Sunderland boss Poyet: It was a penalty for Everton

Seamus Coleman is brought down in the Sunderland area for Everton's match-saving penalty. Picture by Frank Reid
Seamus Coleman is brought down in the Sunderland area for Everton's match-saving penalty. Picture by Frank Reid

GUS POYET admits he would have awarded Everton the penalty which saw the Toffees deny Sunderland victory today.

Seb Larsson’s second-half free-kick had put Sunderland on course for back-to-back Premier League victories for the first time this season.

But Everton pulled level with 15 minutes to go when Connor Wickham was penalised for a foul on Everton full-back Seamus Coleman, and Leighton Baines squeezed home the resulting spot-kick.

Sunderland’s players were incensed by the decision at the time, but subsequent replays showed Wickham fouled Coleman before he made contact with the ball.

Poyet said: “I would give it, I need to be honest.

“If I was the referee and on the pitch, I would give it.

“He (Wickham) touched the ball one quarter of a second after touching Coleman who miskicked it.

“I think from the position of the referee, it was an easy decision to make.”

While Poyet had no qualms over the spot-kick, there were too many contentious calls for the Sunderland manager’s liking.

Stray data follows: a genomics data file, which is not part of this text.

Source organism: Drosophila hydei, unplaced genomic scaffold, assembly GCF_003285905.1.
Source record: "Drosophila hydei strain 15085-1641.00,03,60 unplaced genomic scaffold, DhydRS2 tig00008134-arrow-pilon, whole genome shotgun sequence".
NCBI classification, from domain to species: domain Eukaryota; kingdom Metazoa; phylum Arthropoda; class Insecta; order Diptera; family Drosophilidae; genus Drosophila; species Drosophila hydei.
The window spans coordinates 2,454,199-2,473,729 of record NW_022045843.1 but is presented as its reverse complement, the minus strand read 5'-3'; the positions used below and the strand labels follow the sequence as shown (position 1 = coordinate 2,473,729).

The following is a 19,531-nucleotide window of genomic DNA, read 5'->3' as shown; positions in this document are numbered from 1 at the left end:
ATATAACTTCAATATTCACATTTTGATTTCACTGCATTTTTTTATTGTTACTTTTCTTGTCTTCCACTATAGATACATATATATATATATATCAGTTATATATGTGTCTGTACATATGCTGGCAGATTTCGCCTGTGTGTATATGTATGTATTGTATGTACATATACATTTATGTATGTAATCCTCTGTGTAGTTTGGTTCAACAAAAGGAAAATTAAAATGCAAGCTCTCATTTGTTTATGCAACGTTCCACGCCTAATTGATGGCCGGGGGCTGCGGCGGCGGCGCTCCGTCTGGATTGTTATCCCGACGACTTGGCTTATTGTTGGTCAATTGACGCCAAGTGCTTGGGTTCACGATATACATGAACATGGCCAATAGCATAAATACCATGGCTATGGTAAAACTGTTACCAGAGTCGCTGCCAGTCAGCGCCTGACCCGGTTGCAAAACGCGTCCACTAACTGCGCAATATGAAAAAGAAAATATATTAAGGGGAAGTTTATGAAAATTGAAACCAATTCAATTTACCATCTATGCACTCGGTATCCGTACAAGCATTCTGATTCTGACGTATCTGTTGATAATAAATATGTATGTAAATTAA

Wickham could – and probably should – have been sent off for denying Coleman an obvious goal-scoring opportunity, yet didn’t even receive a yellow card.

Jordi Gomez could – and probably should – have got a second booking for going down theatrically over the outstretched leg of Phil Jagielka.

Everton midfielder James McCarthy could – and probably should – have received a second yellow for a deliberate handball, 25 yards out.

And Toffees goalkeeper Tim Howard went unpunished for obstruction after pinning the ball to the ground with his chest, albeit replays showed he didn’t make any contact with his hands.

“I am the type of person that, for those decisions, I like it to be black or white,” added Poyet.

“For Jordi Gomez, he committed a foul and he got a yellow card. For the second, the referee said it was not a foul, but there was contact so it was not a dive either.

“I think it is a way out really.

“I didn’t know whether Connor was the last defender or not – from where I was, it looked like he was not.

“There was a lot of people talking on the pitch and, when the referee is not 100 per cent sure, sometimes they go 50-50 and give the penalty but don’t send off the player.

“For me, black or white – penalty and a red card, or nothing.

“I’m not saying that is what referees should do, just that that’s what I like.

“And we can talk about the Howard thing.

“He was on top of the ball to stop anyone getting it – can you do that?

“Can a player put his body on top of the ball to stop anyone else from touching it?

“I suppose not, so what happened there?

“I’ve never seen that before. I’ve just asked Tim about it and he said he was waiting for the ball to go into the box!

“It was tough for the ref today.

“There were lots of little things and when you add them all together, it made him (the ref) the most important man on the pitch.

“And normally, the best referees in the world are the ones that nobody remembers.”